It's Easter for us Christians. The day is a blessed one for those of us who believe in hope.
So, what constitutes a good day for me besides one bursting with hope? My response would be one of spontaneity, outdoor explorations, and fun filled laughter. I love the days at the beach, picnics at the park, street fairs, and carnivals.
Getting a Friend Request on Facebook from Jesus.
A good day is when I don't have to pay attention to socially constructed time.
I could take time to smell the flowers and the sun's warmth on my face. One reason I love the beach so much is that the ebb and flow of the waves communicate a sense of timelessness to my soul.
I hope that cute gal had to buy...................
She was the designated driver.
Thanks for sharing Aggie. That's a great photo. What is a "Kolaches"?
Kolaches (adapted from recipes found in Texas Monthly and the Houston Chronicle)
1 package of active dry yeast
1 cup of warm milk
1/4 cup sugar
3 cups of all-purpose flour
3/4 cup of melted butter
1 teaspoon of salt
In a large bowl, combine yeast, warm milk, sugar and one cup of flour. Cover and let it rise until doubled in size.
Beat together eggs, 1/2 cup of melted butter (reserve 1/4 cup for brushing on the pastry) and salt.
Add egg mixture to yeast mixture and blend.
Stir in about two more cups of flour, 1/2 cup at a time. The dough should be soft and moist.
Knead dough for about 10 minutes on floured surface. Don't worry, it’s a joy to knead as the dough is smooth and highly malleable.
Put dough in a greased bowl and let rise covered until doubled in size—about an hour.
After dough has risen, punch it down and pull off egg-sized pieces. In your hands, roll pieces into balls and then flatten to about three inches in diameter. Brush with melted butter.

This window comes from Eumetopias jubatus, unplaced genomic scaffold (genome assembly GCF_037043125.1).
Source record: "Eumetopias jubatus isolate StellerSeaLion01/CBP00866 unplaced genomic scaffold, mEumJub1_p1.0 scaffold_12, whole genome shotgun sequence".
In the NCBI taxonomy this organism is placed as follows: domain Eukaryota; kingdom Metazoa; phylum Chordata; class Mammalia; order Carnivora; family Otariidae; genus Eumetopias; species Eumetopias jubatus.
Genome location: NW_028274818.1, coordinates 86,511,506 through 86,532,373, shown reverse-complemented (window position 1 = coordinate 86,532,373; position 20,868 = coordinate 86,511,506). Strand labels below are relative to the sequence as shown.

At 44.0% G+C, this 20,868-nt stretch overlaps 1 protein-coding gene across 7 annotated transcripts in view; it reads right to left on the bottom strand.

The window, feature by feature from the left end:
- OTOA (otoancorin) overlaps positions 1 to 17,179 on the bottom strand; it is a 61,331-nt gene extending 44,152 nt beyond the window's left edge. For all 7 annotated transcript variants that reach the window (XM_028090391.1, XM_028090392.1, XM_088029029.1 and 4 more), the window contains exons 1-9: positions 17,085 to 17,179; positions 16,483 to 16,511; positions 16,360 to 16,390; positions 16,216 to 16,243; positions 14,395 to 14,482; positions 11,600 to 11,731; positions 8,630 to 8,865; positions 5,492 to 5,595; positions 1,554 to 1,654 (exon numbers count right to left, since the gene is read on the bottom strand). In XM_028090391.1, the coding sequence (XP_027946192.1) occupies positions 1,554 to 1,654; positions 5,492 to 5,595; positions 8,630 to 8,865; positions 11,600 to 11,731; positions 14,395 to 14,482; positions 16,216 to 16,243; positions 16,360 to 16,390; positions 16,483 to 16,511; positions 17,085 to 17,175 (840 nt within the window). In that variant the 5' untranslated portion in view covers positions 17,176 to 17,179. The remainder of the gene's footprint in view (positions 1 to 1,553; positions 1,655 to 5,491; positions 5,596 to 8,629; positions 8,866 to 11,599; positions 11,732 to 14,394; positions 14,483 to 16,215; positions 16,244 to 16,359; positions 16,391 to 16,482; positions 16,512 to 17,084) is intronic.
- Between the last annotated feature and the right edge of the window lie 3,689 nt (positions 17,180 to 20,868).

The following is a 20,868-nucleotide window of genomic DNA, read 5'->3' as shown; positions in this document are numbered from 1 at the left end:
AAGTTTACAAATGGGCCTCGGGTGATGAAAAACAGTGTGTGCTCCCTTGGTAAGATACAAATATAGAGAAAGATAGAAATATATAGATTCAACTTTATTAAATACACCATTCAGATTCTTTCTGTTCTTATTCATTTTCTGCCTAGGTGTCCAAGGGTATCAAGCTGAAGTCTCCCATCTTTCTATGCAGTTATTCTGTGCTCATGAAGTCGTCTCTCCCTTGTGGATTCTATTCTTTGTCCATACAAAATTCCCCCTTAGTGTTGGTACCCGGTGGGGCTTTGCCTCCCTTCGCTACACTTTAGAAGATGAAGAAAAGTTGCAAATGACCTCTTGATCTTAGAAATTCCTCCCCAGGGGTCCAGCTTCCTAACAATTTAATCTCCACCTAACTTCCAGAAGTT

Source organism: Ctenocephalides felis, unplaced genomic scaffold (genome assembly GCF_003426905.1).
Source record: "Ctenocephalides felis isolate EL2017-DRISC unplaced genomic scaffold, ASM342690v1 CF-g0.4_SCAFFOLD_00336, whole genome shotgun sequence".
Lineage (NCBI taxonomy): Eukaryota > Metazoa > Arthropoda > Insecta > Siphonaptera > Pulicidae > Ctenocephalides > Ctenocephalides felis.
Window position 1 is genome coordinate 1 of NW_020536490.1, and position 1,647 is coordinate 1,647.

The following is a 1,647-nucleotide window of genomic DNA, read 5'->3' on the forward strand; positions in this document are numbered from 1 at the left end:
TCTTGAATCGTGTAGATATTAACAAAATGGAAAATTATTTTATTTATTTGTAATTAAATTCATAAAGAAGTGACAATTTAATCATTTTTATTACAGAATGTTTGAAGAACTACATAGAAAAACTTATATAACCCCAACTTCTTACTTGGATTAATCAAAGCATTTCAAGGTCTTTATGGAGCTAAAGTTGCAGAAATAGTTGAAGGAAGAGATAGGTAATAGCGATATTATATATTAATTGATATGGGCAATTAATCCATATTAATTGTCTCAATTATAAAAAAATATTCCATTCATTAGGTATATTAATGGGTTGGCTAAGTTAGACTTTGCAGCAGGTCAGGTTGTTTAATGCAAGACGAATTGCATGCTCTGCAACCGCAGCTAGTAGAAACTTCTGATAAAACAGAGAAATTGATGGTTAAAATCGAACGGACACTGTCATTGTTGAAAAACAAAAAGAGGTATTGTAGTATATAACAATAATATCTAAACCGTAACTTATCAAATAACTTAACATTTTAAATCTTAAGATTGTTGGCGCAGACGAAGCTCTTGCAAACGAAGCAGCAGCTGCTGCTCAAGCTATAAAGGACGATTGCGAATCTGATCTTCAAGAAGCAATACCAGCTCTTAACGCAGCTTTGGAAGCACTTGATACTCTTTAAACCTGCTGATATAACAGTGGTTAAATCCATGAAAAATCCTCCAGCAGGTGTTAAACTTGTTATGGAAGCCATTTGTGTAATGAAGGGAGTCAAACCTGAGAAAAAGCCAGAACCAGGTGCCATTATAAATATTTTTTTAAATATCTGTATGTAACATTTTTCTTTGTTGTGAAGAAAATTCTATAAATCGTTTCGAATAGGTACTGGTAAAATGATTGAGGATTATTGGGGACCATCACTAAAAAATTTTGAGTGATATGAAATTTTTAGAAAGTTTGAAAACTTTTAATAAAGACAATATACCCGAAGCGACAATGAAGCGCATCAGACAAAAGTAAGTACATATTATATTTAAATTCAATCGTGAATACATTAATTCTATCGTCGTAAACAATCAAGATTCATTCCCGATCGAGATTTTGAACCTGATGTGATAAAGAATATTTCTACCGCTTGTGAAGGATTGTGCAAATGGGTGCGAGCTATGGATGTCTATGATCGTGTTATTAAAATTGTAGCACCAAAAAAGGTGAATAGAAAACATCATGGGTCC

Place flattened pieces on a greased cookie sheet, cover and let rise again for another half-hour.
After second rising, with your finger gently make an indention in the center of the dough (be careful not to flatten it too much) and fill with one tablespoon of fruit filling (recipe to follow) and sprinkle with posypka (recipe to follow).
Bake in oven at 375 degrees for 12 to 15 minutes. Brush with melted butter when you take them out of the oven and serve warm.
1/2 pound of dried fruit such as apricots or prunes.
Sugar to taste
1/4 teaspoon of cinnamon
Soak the dried fruit in water for a few hours or overnight.
When fruit is re-hydrated, cook on low for 15 minutes, adding sugar to taste (I find the fruit sweet enough so I don’t add sugar, but you may prefer it sweeter), cinnamon and lemon zest. Mash with a potato masher until you have a puree.
1/2 cup all-purpose flour
1/2 cup sugar
1 tablespoon butter
1/8 teaspoon cinnamon
Mix all ingredients until crumbly.
This recipe makes about 18 kolaches, depending on how large you make them. And the variations are endless. For additional flavor you can soak the dried fruit in tea such as Earl Grey or you could sprinkle goat cheese on the apricot kolaches before baking.
Kolaches at breakfast were the cause of much weight gain in my dorm freshman year at WSU (Pullman, WA).
I never heard of them before and I've stayed away from them ever since.
Many of us ended up in PE for weight loss the second semester.
They're all pretty darn good, but I especially enjoy the days I don't go to work. When I go to work, I sometimes feel like I'm bringing a knife to a gunfight. I mostly work for the money.....I don't want to go anywhere with the company.
If I don't go to work, there's a good chance I'll mosey on down to the donut shop midmorning. There I'll enjoy stimulating, yet not combative, conversation with some nice folks. I'm old school, I still like the old face to face communication.
Everything beyond that isn't scripted very tightly...I'll do my best to seize the moment and enjoy myself.
Do they have kolaches in the donut shop?